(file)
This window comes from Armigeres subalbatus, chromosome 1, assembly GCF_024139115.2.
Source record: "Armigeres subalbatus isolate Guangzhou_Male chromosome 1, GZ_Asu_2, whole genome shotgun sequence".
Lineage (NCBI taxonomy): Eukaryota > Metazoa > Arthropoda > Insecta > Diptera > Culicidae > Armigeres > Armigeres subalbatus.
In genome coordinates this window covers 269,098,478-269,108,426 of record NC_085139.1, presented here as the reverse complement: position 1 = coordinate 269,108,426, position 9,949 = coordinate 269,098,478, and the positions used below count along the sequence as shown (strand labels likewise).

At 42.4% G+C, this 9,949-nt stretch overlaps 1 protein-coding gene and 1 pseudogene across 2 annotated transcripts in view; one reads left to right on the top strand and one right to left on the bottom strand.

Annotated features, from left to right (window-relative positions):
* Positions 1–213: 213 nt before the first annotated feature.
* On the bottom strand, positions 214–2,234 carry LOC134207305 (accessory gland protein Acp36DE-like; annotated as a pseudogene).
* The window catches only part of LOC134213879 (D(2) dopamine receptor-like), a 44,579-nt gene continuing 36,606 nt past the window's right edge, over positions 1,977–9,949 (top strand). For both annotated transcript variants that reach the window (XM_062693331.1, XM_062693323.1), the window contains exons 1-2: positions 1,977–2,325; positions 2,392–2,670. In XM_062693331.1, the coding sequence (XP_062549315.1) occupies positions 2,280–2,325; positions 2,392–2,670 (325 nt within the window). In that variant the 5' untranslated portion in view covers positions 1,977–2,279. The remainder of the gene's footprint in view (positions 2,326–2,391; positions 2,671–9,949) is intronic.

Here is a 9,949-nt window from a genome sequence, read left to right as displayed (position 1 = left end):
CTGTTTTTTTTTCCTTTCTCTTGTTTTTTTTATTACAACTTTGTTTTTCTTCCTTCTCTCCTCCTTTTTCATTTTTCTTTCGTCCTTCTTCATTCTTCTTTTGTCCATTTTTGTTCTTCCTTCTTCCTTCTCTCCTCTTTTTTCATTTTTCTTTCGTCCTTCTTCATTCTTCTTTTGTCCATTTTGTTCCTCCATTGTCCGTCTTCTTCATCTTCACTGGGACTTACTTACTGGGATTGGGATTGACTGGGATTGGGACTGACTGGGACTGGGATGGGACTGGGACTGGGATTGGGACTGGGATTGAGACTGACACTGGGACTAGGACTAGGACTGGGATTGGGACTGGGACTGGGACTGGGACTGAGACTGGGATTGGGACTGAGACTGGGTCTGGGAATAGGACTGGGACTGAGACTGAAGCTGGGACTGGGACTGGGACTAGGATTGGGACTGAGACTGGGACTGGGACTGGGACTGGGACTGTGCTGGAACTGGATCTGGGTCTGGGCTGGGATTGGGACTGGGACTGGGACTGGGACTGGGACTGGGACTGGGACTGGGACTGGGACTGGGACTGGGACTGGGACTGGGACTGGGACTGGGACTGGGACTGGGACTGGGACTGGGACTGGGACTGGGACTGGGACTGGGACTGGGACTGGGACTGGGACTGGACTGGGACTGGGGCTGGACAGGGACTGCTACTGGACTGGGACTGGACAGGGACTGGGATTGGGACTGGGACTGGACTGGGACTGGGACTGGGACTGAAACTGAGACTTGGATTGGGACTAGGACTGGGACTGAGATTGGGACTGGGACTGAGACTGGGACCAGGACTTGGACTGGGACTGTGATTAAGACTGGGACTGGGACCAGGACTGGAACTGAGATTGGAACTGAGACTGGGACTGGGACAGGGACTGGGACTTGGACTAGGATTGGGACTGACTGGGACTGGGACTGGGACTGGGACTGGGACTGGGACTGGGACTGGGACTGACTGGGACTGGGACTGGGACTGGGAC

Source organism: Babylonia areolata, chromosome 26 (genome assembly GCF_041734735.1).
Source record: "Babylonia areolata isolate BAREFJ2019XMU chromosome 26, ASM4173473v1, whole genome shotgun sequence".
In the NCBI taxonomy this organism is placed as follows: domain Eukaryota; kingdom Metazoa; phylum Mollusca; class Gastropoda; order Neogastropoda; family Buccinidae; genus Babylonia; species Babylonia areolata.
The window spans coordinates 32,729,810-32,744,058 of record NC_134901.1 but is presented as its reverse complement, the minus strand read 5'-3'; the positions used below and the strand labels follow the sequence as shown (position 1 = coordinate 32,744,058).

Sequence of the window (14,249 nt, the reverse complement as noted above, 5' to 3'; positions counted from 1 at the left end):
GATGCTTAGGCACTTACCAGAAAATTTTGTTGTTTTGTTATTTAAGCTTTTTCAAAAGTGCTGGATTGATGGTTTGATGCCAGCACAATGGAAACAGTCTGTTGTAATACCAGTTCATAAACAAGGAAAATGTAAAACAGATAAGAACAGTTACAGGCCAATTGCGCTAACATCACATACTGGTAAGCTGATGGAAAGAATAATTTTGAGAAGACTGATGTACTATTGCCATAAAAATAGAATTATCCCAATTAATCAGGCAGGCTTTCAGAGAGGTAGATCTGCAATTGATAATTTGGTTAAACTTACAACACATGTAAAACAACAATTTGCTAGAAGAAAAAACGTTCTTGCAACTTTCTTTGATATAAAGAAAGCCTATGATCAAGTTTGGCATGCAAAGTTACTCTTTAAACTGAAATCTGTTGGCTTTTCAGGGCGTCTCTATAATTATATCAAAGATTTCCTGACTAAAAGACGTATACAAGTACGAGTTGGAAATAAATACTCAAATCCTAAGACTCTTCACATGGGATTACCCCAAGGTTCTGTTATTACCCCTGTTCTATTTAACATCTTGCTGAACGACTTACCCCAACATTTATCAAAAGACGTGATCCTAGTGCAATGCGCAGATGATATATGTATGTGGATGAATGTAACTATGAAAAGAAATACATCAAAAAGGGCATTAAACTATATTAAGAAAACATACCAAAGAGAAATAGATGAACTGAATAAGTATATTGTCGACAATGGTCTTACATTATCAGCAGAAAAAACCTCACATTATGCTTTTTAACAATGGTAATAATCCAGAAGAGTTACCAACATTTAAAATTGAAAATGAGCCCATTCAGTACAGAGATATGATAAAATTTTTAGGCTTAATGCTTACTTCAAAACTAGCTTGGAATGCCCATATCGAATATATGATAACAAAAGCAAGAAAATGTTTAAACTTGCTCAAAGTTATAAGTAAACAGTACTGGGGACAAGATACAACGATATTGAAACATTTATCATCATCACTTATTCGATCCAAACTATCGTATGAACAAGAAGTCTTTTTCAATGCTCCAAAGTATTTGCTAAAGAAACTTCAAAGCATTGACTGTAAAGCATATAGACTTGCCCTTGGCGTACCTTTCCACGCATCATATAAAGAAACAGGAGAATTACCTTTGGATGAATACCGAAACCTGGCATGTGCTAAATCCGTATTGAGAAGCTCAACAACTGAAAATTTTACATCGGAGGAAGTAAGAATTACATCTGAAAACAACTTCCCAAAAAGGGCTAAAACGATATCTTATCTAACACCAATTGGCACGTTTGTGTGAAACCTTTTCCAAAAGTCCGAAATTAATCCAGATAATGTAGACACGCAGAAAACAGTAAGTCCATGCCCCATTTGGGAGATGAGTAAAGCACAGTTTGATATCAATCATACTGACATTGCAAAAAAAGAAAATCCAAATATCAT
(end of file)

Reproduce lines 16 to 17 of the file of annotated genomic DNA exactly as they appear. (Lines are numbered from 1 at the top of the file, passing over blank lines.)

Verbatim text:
Sequence of the window (14,249 nt, the reverse complement as noted above, 5' to 3'; positions counted from 1 at the left end):
GATGCTTAGGCACTTACCAGAAAATTTTGTTGTTTTGTTATTTAAGCTTTTTCAAAAGTGCTGGATTGATGGTTTGATGCCAGCACAATGGAAACAGTCTGTTGTAATACCAGTTCATAAACAAGGAAAATGTAAAACAGATAAGAACAGTTACAGGCCAATTGCGCTAACATCACATACTGGTAAGCTGATGGAAAGAATAATTTTGAGAAGACTGATGTACTATTGCCATAAAAATAGAATTATCCCAATTAATCAGGCAGGCTTTCAGAGAGGTAGATCTGCAATTGATAATTTGGTTAAACTTACAACACATGTAAAACAACAATTTGCTAGAAGAAAAAACGTTCTTGCAACTTTCTTTGATATAAAGAAAGCCTATGATCAAGTTTGGCATGCAAAGTTACTCTTTAAACTGAAATCTGTTGGCTTTTCAGGGCGTCTCTATAATTATATCAAAGATTTCCTGACTAAAAGACGTATACAAGTACGAGTTGGAAATAAATACTCAAATCCTAAGACTCTTCACATGGGATTACCCCAAGGTTCTGTTATTACCCCTGTTCTATTTAACATCTTGCTGAACGACTTACCCCAACATTTATCAAAAGACGTGATCCTAGTGCAATGCGCAGATGATATATGTATGTGGATGAATGTAACTATGAAAAGAAATACATCAAAAAGGGCATTAAACTATATTAAGAAAACATACCAAAGAGAAATAGATGAACTGAATAAGTATATTGTCGACAATGGTCTTACATTATCAGCAGAAAAAACCTCACATTATGCTTTTTAACAATGGTAATAATCCAGAAGAGTTACCAACATTTAAAATTGAAAATGAGCCCATTCAGTACAGAGATATGATAAAATTTTTAGGCTTAATGCTTACTTCAAAACTAGCTTGGAATGCCCATATCGAATATATGATAACAAAAGCAAGAAAATGTTTAAACTTGCTCAAAGTTATAAGTAAACAGTACTGGGGACAAGATACAACGATATTGAAACATTTATCATCATCACTTATTCGATCCAAACTATCGTATGAACAAGAAGTCTTTTTCAATGCTCCAAAGTATTTGCTAAAGAAACTTCAAAGCATTGACTGTAAAGCATATAGACTTGCCCTTGGCGTACCTTTCCACGCATCATATAAAGAAACAGGAGAATTACCTTTGGATGAATACCGAAACCTGGCATGTGCTAAATCCGTATTGAGAAGCTCAACAACTGAAAATTTTACATCGGAGGAAGTAAGAATTACATCTGAAAACAACTTCCCAAAAAGGGCTAAAACGATATCTTATCTAACACCAATTGGCACGTTTGTGTGAAACCTTTTCCAAAAGTCCGAAATTAATCCAGATAATGTAGACACGCAGAAAACAGTAAGTCCATGCCCCATTTGGGAGATGAGTAAAGCACAGTTTGATATCAATCATACTGACATTGCAAAAAAAGAAAATCCAAATATCAT